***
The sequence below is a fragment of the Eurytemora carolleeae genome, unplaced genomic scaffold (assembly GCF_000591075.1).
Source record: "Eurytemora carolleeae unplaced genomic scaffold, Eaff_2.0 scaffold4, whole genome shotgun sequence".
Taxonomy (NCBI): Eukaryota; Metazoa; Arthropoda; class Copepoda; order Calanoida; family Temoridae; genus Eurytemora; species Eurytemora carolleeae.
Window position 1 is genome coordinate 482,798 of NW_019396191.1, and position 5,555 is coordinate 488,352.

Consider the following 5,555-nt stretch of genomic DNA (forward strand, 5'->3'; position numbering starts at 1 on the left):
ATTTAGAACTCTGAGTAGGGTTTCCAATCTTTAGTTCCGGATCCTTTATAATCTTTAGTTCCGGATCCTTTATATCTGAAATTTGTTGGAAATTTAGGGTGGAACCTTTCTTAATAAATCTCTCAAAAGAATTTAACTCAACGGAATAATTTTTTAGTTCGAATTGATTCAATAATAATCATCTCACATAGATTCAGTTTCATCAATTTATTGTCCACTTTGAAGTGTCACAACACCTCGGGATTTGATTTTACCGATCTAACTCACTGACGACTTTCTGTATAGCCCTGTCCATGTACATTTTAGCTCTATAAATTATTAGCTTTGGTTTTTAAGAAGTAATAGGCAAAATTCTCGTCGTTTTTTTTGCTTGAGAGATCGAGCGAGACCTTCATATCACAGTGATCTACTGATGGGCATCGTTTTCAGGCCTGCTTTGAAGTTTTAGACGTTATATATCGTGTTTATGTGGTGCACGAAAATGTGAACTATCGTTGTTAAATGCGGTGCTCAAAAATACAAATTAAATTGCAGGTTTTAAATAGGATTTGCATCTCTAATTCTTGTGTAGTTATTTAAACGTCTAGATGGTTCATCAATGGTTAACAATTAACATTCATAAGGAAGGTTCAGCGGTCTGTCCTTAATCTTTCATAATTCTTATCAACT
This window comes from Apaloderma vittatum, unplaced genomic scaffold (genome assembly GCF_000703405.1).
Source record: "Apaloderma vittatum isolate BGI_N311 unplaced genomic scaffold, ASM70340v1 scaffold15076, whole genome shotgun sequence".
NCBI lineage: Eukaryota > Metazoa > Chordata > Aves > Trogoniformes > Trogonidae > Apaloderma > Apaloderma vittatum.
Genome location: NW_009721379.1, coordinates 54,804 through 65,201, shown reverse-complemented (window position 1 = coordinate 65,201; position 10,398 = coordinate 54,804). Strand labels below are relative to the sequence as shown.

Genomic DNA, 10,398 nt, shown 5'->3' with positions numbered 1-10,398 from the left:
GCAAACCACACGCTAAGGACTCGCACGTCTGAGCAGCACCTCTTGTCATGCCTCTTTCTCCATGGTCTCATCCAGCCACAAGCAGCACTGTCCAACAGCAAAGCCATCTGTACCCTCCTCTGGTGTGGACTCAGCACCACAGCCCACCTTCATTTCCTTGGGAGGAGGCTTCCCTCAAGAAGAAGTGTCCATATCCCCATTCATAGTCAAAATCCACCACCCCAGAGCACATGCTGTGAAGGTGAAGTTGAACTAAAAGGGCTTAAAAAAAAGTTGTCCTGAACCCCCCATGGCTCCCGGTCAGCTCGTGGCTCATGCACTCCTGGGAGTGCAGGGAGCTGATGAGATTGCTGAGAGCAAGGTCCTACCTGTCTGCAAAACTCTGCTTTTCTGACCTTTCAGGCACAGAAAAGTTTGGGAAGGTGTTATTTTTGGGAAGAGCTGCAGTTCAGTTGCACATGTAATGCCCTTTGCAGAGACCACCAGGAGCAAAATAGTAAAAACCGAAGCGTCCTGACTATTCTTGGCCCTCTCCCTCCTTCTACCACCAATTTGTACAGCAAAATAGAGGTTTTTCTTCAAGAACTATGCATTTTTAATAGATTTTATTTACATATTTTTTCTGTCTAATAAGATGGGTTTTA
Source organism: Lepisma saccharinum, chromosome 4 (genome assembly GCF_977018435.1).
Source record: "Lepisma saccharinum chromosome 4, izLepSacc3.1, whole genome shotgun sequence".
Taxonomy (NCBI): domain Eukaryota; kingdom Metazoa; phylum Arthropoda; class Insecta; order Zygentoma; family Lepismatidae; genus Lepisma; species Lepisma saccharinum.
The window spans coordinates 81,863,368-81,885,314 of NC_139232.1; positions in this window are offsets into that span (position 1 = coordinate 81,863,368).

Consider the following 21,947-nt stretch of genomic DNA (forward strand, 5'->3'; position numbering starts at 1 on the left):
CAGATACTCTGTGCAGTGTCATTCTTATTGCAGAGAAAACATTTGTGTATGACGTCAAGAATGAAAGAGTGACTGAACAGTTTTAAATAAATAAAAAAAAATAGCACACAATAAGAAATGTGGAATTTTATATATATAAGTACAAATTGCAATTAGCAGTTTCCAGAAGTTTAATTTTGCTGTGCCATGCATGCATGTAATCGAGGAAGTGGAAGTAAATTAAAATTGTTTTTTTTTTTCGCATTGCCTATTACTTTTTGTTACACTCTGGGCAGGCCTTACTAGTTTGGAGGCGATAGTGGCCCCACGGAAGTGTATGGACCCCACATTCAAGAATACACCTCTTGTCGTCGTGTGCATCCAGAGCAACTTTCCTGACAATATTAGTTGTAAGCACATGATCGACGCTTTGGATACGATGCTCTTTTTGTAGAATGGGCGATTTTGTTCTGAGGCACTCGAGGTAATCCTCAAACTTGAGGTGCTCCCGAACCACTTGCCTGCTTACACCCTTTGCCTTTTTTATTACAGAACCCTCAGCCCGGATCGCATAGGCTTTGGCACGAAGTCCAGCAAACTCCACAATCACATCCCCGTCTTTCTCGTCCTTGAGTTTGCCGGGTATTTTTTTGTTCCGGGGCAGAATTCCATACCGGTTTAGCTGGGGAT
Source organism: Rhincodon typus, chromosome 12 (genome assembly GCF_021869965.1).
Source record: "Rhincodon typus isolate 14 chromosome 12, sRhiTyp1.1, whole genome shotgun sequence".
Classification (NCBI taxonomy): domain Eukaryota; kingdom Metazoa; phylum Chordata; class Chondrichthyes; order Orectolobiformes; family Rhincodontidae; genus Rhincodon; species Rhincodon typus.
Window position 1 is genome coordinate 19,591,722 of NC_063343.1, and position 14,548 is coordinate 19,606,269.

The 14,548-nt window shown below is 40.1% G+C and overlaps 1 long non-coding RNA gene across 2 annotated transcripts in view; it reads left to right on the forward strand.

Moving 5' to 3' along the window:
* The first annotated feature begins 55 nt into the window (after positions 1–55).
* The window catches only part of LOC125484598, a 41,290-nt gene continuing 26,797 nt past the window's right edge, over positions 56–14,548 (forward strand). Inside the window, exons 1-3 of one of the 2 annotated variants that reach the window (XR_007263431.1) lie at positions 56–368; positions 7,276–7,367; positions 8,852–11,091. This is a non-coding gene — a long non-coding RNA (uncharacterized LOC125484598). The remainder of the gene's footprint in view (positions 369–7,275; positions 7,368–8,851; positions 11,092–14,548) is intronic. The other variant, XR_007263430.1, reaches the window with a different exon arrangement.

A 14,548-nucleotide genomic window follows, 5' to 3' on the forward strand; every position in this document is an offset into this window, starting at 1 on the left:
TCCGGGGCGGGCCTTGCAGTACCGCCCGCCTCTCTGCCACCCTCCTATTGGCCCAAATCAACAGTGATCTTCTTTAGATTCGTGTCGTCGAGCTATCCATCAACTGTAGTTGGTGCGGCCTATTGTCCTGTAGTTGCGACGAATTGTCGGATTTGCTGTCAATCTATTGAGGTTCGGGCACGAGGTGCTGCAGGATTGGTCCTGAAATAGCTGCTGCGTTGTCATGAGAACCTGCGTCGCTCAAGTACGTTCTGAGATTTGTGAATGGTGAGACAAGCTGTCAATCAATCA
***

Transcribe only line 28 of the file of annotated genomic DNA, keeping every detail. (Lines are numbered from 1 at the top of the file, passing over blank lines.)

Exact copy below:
TCCGGGGCGGGCCTTGCAGTACCGCCCGCCTCTCTGCCACCCTCCTATTGGCCCAAATCAACAGTGATCTTCTTTAGATTCGTGTCGTCGAGCTATCCATCAACTGTAGTTGGTGCGGCCTATTGTCCTGTAGTTGCGACGAATTGTCGGATTTGCTGTCAATCTATTGAGGTTCGGGCACGAGGTGCTGCAGGATTGGTCCTGAAATAGCTGCTGCGTTGTCATGAGAACCTGCGTCGCTCAAGTACGTTCTGAGATTTGTGAATGGTGAGACAAGCTGTCAATCAATCA